A Taste of Cherry (Kiarostami, 1997)

With this deeply challenging and beautiful film, director Abbas Kiarostami explores the unspoken moments of pain that undoubtedly reside in each personal human experience. Kiarostami’s protagonist, a middle-aged Iranian man named Mr. Badhi, travels around a desert of industrial activity looking for someone to help him commit suicide. He comes across a Kurdish soldier, an Afghani security guard, and a Turkish taxidermist, all providing varying perspectives on Mr. Badhi’s life-ending decision. The ending, a revelation in terms of thematics, breaks down the film’s structure in order to create a new, complex connection between life and the movies.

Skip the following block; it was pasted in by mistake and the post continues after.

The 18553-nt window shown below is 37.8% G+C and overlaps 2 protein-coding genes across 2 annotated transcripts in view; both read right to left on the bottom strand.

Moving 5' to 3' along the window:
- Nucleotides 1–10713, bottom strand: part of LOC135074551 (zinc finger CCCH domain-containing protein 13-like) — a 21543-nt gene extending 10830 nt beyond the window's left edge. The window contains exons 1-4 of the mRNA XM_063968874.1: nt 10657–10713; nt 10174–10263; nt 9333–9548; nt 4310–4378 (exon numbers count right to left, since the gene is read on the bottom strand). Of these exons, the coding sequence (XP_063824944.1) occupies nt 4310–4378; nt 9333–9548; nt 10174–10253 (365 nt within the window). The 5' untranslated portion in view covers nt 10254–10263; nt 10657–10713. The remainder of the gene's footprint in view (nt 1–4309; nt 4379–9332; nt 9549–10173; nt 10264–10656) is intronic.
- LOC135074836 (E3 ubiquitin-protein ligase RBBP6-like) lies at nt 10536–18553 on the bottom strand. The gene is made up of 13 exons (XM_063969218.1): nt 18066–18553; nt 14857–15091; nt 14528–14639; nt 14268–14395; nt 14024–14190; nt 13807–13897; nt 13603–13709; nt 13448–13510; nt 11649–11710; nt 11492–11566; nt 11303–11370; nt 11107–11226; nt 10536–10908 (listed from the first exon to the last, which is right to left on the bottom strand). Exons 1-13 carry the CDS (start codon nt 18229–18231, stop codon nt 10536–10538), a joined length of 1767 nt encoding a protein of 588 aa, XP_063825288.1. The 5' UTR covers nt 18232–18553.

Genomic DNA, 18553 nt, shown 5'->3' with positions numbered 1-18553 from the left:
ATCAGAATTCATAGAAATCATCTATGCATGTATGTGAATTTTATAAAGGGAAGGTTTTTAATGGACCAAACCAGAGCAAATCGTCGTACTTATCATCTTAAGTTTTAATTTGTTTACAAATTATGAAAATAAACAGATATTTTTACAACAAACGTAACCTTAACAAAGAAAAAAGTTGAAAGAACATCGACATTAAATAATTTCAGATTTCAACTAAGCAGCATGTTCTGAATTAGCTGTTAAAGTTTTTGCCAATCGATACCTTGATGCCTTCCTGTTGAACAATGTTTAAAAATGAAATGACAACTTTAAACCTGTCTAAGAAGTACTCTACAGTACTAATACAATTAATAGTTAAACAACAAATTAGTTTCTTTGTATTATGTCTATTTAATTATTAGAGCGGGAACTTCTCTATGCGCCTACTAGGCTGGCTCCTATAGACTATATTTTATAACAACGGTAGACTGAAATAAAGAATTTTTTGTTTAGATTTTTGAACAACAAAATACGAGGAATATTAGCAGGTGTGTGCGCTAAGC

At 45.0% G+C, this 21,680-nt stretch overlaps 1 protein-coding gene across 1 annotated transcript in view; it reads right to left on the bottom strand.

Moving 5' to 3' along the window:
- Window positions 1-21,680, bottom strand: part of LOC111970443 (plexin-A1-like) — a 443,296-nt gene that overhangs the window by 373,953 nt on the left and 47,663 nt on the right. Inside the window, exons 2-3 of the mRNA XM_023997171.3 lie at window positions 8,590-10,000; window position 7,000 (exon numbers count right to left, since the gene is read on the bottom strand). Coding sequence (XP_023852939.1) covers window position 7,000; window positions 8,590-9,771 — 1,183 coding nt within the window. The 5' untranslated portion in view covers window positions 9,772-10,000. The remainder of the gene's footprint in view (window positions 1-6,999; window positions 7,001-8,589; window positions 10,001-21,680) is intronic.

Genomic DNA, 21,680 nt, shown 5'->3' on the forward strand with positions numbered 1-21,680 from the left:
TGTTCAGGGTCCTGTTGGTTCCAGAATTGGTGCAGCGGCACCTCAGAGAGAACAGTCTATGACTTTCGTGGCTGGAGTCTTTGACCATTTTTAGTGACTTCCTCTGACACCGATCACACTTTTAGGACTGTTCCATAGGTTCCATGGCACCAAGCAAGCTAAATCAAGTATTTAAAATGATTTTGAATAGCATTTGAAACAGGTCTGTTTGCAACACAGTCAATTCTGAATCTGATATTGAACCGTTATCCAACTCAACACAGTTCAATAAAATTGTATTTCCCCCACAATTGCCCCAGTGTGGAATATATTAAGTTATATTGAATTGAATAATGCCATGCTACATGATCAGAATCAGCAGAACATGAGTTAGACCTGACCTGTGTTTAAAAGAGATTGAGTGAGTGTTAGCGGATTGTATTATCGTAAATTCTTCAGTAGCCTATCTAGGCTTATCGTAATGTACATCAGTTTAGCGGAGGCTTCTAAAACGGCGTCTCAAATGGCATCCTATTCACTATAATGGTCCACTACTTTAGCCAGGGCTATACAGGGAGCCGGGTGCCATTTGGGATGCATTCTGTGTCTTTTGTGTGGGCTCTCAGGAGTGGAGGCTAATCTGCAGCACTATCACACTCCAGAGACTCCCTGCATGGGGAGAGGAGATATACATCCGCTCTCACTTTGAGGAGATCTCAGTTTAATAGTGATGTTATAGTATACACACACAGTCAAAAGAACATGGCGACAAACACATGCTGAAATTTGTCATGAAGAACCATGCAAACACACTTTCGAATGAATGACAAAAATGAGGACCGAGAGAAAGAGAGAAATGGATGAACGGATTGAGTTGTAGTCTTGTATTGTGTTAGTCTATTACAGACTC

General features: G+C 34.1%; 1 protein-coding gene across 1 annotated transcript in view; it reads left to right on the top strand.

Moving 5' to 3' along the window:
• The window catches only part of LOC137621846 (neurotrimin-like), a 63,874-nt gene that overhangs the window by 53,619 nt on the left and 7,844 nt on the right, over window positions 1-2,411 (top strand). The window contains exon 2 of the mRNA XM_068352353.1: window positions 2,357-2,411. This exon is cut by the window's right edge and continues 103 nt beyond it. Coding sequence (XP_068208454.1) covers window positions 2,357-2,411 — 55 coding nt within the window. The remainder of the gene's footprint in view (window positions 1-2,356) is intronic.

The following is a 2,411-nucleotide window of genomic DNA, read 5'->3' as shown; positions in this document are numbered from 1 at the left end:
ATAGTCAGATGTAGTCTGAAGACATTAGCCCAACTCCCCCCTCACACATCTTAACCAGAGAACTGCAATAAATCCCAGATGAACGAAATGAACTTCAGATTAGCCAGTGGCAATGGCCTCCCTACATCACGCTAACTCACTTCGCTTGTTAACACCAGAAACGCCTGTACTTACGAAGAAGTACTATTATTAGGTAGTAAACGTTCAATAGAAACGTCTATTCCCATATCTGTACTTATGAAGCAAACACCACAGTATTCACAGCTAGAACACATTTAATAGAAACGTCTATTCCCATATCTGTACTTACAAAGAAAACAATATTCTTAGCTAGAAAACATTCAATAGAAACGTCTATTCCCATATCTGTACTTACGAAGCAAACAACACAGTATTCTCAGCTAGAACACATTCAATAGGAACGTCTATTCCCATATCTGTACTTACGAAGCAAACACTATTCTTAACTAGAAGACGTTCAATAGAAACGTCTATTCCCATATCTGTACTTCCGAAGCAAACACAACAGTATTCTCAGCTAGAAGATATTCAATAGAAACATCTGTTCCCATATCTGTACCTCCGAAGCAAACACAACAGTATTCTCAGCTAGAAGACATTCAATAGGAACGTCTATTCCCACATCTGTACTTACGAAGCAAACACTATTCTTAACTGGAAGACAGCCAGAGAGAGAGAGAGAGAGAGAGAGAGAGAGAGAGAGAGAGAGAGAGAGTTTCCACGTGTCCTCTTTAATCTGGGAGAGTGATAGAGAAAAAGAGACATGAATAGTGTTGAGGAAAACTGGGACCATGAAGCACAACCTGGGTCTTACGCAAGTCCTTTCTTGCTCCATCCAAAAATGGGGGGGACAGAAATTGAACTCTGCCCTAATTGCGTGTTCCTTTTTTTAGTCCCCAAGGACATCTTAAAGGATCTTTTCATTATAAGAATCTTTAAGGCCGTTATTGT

A Taste of Cherry is the most difficult Kiarostami I’ve seen, mainly because of it’s experimental tendancies toward character development and the abstract ending. Mr. Badhi’s journey begins and ends with uncertainty, something film viewers don’t often like to feel, myself included. But Kiarostami wants his viewer to embrace the uncertainty we’ve grown to fear, reveling in the opportunities it brings to both life and art. Moments of change rarely come easily, especially in film. An intrinsic need to complete, finish, end, makes up much of what present day art codifies. It’s daring for a filmmaker to attempt a different approach in representing emotional and physical shifts, showing us the moments of panic and worry as well as clarity, which inevitably come few and far between. I have a feeling this film will grow with each time I see it.

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